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Morning Call: pick of the papers

The ten must-read comment pieces from this morning's papers.

The ten must-read comment pieces from this morning's papers.

1. At the G8 a problem shared is a problem shelved (Times)

Adam Boulton looks ahead to the G8 without much hope for change.

2. A swing of the handbag reveals Mrs May's ambition (Telegraph)

David Cameron is relaxed about his colleagues wanting the top job. Just as well, says Matthew D'Ancona, as the Home Secretary has made it clear she believes she could lead the Tories.

3. The limits of Chinese parochialism (South China Morning Post)

Philip Bowring urges Beijing to see itself as more than an Asian power and to play a positive role in world affairs, while stressing that in light of Edward Snowden's presence, Hong Kong must get over its fixation with mainland China and the West.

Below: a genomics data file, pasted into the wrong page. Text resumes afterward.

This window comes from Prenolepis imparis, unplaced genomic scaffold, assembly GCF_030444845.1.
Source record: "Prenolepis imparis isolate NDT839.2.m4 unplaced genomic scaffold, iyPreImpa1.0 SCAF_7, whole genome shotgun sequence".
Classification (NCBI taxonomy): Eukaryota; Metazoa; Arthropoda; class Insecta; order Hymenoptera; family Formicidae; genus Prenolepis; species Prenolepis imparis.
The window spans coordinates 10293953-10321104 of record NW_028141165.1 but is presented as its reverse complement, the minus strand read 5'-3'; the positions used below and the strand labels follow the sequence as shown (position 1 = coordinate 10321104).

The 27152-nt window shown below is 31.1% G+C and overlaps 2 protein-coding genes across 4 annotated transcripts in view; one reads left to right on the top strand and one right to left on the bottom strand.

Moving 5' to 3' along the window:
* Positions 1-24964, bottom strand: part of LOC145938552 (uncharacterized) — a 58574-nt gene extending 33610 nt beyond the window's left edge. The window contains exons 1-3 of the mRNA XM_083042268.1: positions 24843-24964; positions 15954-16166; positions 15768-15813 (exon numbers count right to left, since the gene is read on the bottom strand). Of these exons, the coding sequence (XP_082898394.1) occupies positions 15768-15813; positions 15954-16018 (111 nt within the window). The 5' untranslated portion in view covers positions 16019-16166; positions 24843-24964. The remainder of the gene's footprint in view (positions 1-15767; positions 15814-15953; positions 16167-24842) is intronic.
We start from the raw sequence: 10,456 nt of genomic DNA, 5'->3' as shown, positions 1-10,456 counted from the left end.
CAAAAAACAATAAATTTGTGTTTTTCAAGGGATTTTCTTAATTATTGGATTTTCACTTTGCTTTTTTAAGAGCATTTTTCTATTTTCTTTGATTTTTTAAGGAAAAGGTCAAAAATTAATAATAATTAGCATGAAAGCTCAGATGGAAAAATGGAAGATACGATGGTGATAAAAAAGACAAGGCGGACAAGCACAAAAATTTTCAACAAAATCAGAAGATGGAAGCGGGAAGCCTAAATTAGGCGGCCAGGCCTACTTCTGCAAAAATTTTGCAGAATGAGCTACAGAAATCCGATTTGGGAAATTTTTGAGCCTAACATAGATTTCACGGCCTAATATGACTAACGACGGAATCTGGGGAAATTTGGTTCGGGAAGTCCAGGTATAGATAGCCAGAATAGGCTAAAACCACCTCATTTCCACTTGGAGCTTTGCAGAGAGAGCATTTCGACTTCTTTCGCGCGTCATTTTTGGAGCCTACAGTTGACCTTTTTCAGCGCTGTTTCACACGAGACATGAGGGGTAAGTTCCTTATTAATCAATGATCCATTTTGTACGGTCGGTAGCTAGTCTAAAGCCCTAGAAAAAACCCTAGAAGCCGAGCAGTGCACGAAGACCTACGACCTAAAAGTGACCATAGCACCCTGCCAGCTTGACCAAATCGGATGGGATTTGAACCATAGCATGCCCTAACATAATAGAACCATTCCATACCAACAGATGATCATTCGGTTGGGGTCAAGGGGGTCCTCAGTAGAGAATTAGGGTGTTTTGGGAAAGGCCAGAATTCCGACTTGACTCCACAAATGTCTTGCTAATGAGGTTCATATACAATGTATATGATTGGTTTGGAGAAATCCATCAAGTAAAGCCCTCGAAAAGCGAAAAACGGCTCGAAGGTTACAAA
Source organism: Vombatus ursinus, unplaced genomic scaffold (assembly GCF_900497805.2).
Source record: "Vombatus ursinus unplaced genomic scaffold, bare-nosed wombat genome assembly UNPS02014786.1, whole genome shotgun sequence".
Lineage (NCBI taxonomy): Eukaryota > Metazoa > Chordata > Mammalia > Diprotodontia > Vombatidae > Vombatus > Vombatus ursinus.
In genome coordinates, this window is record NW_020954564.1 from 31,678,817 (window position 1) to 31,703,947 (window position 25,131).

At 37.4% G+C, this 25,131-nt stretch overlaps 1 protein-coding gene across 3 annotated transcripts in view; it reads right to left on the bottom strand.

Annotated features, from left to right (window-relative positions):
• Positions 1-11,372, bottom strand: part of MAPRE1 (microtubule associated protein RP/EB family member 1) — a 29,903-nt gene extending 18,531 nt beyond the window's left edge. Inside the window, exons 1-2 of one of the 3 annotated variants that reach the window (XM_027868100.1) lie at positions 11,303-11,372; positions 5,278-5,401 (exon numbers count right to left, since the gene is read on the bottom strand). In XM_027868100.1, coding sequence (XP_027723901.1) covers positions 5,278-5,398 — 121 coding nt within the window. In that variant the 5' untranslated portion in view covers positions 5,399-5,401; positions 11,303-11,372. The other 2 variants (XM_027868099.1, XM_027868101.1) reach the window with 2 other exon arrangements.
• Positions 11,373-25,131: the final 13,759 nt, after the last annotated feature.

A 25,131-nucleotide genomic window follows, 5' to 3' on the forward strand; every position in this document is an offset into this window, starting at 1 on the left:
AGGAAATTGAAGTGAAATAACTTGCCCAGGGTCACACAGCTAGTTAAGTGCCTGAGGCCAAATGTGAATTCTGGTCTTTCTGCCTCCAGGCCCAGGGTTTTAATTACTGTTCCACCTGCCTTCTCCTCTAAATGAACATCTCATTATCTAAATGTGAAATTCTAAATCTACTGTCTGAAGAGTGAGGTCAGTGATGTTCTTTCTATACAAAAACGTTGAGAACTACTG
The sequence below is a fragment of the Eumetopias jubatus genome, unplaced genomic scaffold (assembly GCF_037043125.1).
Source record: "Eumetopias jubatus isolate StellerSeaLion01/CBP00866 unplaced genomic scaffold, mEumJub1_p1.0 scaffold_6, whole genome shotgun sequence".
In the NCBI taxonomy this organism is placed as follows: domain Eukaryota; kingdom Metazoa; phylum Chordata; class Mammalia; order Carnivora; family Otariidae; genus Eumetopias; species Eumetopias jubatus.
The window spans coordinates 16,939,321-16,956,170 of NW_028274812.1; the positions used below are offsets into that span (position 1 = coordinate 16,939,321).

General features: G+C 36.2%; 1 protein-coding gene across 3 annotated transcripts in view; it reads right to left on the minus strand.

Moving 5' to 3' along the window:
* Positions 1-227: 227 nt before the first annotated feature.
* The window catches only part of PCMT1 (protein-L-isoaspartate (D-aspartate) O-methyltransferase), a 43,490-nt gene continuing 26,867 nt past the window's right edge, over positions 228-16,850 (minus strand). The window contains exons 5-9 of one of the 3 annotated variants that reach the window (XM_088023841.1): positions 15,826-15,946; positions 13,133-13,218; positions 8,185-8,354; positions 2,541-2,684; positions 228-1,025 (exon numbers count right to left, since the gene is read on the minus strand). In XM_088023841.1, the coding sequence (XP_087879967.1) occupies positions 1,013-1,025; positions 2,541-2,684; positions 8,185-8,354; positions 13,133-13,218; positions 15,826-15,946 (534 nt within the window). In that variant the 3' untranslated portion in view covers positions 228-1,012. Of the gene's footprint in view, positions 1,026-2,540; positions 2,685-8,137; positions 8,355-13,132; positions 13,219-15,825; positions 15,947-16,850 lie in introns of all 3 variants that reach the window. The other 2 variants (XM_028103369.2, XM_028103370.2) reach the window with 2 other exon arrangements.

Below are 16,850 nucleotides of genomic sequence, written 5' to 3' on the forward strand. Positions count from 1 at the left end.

4. Let's capitalise on the social enterprise boom (Independent)

Nick Hurd stresses importance of businesses and organisations that use profit to help to find better social solutions.

5. Bring on a British revolution - it's long overdue (Observer)

We've never managed more than a few riots – we need something more radical, says Kevin McKenna

6. Bad Idea, Mr President (IHT)

Syria is like Iraq, only worse, writes Ramzy Mardini, and arming the rebels will pour fuel on the fire.

7. Natural justice faces a savage loss of innocence (Observer)

Plans to reduce legal aid are an unwarranted assault on the very nature of our legal system, writes Nick Cohen.

8. Fight back youngsters, Gran is mugging you (Times)

After paying the pensions and health bills of older Britons, today’s generation can’t even afford their own homes.

9. Homer Simpson isn't a positive role model for kids? Eat my shorts... (Observer)

The report criticising TV comedies for their negative depictions of fathers is at once joyless and opportunistic, says David Mitchell.

10. Money calls the shots in state schools (Telegraph)

The Government refuses to increase selection on academic ability, writes Jenny McCartney, so we select instead on the basis of wealth, which is apparently more acceptable.